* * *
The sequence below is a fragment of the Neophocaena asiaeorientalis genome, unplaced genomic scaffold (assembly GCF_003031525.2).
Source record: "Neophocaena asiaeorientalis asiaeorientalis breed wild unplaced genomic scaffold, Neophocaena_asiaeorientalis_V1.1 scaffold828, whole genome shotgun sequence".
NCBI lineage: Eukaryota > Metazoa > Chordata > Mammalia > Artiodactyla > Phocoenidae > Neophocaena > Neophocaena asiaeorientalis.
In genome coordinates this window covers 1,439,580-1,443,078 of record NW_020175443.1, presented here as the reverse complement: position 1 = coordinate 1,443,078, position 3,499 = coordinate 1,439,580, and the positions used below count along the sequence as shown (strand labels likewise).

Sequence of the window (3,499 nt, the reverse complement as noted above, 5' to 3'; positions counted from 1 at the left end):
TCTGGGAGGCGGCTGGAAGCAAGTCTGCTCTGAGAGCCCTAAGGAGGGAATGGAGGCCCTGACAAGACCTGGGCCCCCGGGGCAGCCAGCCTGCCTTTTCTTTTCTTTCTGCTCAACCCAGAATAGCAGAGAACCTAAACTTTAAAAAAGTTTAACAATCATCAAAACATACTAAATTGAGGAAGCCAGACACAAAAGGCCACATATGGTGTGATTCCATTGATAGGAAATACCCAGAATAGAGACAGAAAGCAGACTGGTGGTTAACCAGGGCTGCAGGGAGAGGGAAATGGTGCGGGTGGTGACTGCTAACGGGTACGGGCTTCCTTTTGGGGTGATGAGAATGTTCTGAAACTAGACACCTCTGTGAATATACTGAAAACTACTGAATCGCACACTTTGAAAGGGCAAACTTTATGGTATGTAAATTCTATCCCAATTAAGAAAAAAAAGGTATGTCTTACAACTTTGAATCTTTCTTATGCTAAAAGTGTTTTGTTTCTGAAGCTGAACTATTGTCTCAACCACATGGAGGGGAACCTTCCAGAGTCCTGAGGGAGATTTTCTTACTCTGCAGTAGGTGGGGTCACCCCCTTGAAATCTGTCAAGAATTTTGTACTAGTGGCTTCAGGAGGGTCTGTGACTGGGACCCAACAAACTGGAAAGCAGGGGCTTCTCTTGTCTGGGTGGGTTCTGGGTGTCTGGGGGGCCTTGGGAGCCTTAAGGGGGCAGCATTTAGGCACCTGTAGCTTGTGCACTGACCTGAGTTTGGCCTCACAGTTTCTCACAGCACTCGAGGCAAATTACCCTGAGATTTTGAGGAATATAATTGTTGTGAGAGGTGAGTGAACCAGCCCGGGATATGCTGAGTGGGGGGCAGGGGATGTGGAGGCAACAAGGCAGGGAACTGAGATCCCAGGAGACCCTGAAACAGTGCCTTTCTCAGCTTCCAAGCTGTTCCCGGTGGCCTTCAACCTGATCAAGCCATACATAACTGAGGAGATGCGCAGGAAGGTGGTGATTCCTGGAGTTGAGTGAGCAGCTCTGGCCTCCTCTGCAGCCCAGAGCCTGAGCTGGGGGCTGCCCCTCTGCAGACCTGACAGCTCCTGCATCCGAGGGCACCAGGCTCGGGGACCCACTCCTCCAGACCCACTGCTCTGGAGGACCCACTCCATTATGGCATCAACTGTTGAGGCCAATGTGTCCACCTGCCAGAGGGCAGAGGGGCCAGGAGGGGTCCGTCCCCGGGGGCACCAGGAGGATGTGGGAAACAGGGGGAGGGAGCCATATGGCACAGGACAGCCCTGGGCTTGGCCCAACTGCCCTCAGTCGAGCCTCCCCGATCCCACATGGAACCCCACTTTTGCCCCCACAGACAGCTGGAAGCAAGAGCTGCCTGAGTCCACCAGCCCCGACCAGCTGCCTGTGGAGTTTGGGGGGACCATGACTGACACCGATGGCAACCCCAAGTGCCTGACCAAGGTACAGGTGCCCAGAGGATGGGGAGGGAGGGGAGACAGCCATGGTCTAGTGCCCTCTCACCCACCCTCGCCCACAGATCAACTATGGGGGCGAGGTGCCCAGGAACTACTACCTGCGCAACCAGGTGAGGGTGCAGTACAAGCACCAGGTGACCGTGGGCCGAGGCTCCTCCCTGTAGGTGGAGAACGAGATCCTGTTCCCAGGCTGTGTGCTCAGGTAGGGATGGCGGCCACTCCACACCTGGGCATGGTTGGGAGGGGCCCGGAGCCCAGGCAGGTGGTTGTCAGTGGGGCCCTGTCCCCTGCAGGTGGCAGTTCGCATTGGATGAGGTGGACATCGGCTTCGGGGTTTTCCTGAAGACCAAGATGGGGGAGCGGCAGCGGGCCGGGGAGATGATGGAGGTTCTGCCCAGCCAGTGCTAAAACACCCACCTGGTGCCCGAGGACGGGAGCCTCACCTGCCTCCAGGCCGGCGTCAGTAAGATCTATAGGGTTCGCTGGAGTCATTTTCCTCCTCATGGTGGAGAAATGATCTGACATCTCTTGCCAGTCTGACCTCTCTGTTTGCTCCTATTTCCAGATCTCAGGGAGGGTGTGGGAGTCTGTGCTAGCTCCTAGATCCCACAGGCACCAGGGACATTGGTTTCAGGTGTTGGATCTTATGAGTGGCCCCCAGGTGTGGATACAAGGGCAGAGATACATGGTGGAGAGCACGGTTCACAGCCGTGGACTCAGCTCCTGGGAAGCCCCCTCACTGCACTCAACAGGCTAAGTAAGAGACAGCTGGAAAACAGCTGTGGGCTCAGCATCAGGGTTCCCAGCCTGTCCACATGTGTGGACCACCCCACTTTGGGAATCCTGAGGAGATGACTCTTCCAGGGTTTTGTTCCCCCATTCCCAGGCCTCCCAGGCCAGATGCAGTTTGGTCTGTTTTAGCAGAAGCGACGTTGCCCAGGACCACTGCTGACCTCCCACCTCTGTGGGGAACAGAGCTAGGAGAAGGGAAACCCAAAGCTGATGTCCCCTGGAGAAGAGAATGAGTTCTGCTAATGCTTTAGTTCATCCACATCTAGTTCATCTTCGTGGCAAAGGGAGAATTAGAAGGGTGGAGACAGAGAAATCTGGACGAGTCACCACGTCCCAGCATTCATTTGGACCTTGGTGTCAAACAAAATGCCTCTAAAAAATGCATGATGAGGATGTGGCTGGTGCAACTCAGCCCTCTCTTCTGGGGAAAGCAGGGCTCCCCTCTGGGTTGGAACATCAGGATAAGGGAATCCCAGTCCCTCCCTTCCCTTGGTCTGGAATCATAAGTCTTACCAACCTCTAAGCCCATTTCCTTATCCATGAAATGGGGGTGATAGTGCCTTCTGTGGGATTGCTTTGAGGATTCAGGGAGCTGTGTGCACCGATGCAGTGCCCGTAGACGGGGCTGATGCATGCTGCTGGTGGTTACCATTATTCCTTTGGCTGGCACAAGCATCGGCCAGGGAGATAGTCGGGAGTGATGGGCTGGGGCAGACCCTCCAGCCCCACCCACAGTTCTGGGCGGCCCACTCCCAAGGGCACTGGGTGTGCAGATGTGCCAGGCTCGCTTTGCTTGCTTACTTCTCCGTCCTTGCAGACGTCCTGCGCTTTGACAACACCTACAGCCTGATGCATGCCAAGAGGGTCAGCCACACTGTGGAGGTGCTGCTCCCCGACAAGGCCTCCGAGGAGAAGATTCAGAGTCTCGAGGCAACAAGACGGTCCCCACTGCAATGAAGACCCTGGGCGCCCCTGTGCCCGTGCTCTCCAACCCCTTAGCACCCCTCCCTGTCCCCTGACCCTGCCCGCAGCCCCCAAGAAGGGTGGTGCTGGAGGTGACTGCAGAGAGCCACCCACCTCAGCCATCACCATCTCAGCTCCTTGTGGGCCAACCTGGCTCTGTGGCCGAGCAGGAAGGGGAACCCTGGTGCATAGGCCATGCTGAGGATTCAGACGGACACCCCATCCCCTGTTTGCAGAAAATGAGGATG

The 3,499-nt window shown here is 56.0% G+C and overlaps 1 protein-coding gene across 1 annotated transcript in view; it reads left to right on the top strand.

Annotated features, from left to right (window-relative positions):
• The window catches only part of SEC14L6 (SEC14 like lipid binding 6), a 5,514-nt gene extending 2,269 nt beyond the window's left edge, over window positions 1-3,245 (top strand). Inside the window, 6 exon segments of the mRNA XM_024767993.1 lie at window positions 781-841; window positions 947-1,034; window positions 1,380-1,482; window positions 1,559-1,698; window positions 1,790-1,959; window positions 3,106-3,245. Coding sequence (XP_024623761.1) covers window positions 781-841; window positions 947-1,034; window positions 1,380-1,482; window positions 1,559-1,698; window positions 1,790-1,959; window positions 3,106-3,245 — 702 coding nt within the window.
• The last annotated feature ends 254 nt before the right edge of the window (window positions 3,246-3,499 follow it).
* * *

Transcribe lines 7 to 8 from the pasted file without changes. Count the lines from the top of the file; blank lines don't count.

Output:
The 3,499-nt window shown here is 56.0% G+C and overlaps 1 protein-coding gene across 1 annotated transcript in view; it reads left to right on the top strand.

Annotated features, from left to right (window-relative positions):